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The GOP Is Staring at Another Presidential Election Defeat

The Republican Party appears to be headed for its third consecutive loss in a presidential election.
Donald Trump podium

The Republican Party appears to be headed for its third consecutive loss in a presidential election and the sixth time in the last seven presidential elections that it will lose the popular vote. If Trump ends up as the nominee (still the most likely outcome at this point), the GOP seems doomed to lose by a wide margin thanks to defections, depressed turnout, and the nominee’s unprecedented unfavorability rating. If Trump is blocked by his opponents, the substitute Republican nominee can expect to lose a large number of Trump’s supporters in the fall, and he will probably be damaged enough by the process of obtaining the nomination that he’ll be in bad shape for a general election. The Republican vote will be seriously split either way even if there is no independent anti-Trump candidate in the race, and Clinton will likely win in a landslide.

While the circumstances leading to this outcome are unusual, it would reinforce the impression that the GOP is no longer able to cobble together a winning coalition in presidential years. If that happens, it will be all the more remarkable because the Democrats have already controlled the White House for two terms. It is rare for either party in the postwar era to retain control of the presidency for more than eight years. That wasn’t the case in earlier periods of American history, but since 1952 the out-party has usually taken over after a two-term presidency. If the GOP loses this year, this will be only the second time in more than half a century that the out-party hasn’t done this. It is a measure of how much damage the Bush administration did to the GOP and how irrelevant or objectionable the Republican agenda has become to most voters that the party finds itself in this position.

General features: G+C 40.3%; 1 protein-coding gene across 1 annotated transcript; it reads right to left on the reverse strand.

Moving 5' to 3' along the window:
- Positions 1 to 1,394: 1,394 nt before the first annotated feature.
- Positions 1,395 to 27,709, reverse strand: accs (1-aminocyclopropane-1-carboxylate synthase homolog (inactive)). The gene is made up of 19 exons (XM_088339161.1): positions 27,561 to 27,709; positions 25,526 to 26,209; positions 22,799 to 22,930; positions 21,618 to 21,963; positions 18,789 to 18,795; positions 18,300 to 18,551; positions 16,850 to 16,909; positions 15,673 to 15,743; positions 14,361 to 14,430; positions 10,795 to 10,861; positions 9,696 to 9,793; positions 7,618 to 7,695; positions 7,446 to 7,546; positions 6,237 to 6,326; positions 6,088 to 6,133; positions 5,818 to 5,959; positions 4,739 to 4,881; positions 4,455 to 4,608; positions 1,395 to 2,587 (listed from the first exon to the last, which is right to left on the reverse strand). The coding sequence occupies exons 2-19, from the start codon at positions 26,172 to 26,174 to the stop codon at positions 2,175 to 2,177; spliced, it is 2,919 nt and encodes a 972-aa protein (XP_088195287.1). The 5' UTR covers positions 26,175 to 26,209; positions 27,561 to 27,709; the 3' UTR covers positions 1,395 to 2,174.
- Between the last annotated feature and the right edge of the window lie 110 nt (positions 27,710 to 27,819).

The GOP has only just started to reckon with the harm that the Bush-era GOP inflicted on the country and the party, and it will likely take it many more years before it understands the need to jettison many of the policies from the Bush years. Until it does that, it is unlikely to win back the public’s trust or the White House.



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